Pandemic may be over in Israel by mid-February, scientist says

According to Weizmann Institute biologist, Israel can contain pandemic within two months, dramatically reducing hospitalizations and deaths, if vaccination drive gains momentum amid 3rd nationwide lockdown

Attila Somfalvi|
Prof. Eran Segal of the Weizmann Institute of Science said on Sunday that the COVID-19 pandemic may be over by the middle of February but will take a heavy toll by then.
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  • Segal, who developed Weizmann Institute's prediction model for the spread of coronavirus, said that coronavirus morbidity is expected to peak nationwide in three weeks if authorities use the country's general lockdown to bolster vaccination for the disease.
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    חיסון קורונה בישראל
    חיסון קורונה בישראל
    Senior citizen received COVID-19 shot in Tel Aviv
    (Photo: Shalev Shalom)
    "A lockdown serves two purposes – reducing infections and facilitating inoculations," Segal said. "If the vaccination rate reaches 100,000 shots administered weekly, cases will peak in about three weeks with about 900 patients hospitalized in serious condition and 1,000 more deaths until March. However, we are not expected to see any more serious coronavirus cases and deaths by mid-February.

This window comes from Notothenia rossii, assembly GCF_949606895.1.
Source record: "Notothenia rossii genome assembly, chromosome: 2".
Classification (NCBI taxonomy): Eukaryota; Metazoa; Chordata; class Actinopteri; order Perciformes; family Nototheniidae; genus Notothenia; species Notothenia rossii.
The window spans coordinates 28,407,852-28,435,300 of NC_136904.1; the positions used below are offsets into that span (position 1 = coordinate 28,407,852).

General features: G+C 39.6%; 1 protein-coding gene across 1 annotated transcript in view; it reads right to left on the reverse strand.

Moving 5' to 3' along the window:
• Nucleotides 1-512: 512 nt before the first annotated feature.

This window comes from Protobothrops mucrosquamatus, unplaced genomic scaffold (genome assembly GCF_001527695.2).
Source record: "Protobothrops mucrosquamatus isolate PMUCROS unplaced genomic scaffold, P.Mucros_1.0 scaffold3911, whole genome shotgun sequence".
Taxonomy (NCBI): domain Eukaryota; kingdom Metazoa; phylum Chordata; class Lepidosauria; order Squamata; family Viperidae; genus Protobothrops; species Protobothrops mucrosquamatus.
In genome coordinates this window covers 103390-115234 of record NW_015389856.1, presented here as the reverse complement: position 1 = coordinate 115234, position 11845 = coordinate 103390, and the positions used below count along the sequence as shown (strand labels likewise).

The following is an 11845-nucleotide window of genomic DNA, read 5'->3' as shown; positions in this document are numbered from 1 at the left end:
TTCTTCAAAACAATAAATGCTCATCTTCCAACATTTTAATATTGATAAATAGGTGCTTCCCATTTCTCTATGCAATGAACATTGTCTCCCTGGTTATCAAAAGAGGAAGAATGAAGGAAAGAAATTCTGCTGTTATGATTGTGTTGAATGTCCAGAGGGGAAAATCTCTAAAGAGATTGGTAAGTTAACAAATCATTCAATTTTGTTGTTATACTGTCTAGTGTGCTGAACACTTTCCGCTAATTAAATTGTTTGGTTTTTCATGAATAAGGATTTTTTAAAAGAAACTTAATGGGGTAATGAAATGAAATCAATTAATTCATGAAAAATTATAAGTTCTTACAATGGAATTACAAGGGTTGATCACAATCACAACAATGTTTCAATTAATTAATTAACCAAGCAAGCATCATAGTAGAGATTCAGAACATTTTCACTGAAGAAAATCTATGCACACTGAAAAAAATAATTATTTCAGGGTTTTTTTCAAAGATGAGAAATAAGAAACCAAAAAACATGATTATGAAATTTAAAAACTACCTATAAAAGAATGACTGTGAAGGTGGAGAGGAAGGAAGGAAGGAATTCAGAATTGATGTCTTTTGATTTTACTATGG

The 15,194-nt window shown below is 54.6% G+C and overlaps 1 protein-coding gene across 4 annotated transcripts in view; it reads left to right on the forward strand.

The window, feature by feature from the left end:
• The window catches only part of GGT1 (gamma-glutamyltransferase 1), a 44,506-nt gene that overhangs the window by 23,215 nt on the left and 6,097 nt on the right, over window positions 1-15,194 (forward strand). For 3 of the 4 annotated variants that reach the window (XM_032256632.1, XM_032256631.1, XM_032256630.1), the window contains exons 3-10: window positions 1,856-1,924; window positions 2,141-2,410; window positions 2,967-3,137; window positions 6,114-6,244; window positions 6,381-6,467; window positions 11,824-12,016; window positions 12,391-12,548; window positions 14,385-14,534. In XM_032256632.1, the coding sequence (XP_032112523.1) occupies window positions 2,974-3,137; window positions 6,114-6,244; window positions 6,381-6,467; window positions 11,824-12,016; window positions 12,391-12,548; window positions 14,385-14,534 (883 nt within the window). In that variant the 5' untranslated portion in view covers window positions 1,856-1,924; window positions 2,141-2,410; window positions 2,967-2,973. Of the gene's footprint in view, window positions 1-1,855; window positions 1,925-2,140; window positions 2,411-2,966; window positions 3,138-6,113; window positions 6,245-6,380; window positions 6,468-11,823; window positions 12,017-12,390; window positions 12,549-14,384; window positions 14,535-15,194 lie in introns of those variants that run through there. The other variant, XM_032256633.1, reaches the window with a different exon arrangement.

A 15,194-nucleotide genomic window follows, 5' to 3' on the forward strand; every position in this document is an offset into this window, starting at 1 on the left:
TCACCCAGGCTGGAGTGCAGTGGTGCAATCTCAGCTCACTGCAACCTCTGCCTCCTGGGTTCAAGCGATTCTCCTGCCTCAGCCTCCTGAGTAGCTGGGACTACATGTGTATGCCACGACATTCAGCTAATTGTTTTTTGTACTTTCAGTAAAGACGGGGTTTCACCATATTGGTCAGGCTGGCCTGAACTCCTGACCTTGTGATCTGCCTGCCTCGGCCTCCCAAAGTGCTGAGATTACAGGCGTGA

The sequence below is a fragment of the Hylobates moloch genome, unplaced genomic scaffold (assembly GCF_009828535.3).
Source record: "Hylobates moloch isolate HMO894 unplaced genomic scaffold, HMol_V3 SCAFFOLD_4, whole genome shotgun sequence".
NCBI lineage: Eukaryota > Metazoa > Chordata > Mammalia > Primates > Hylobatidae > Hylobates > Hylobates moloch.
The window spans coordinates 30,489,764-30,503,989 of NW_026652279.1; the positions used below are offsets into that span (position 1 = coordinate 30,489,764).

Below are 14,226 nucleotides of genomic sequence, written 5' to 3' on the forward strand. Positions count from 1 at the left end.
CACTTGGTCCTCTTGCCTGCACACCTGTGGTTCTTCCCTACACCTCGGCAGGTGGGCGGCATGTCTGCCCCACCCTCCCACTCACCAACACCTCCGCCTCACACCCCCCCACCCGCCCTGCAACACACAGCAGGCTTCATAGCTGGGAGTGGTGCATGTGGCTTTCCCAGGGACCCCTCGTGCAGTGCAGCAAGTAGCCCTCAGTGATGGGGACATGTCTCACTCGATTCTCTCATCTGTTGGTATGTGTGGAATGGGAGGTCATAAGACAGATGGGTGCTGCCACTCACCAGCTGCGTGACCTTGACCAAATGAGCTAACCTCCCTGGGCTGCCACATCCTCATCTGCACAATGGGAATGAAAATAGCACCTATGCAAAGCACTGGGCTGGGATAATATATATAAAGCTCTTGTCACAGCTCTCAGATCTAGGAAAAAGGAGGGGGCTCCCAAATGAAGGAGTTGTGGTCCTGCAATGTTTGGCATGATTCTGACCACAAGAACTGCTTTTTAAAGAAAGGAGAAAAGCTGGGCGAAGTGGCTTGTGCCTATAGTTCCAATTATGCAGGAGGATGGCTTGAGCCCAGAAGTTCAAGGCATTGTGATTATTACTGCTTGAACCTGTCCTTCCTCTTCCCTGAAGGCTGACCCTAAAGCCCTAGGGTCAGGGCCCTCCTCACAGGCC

"There are 1.4 million people over the age of 60 in Israel who are the risk group. If we keep a good pace, we can vaccinate the entire risk group in the next two weeks. We know that about 10 days after inoculation, the first dose of the vaccine already has a significant effect in reducing morbidity. That means that three weeks from now we will see a very sharp decline in serious cases."
    Segal also said that Israel's third nationwide lockdown, which came into effect on Sunday, could have been avoided using differential lockdowns and stricter enforcement of health regulations on the holiday of Hanukkah.
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    תלמידים עם מסכות בבית ספר ברחובות
    School students donning face masks during coronavirus pandemic
    (Photo: Reuters)
    He added that the vaccines serve as a tiebreaker that would allow the education system to remain open despite the spike in COVID-19 cases without straining the country's health system.
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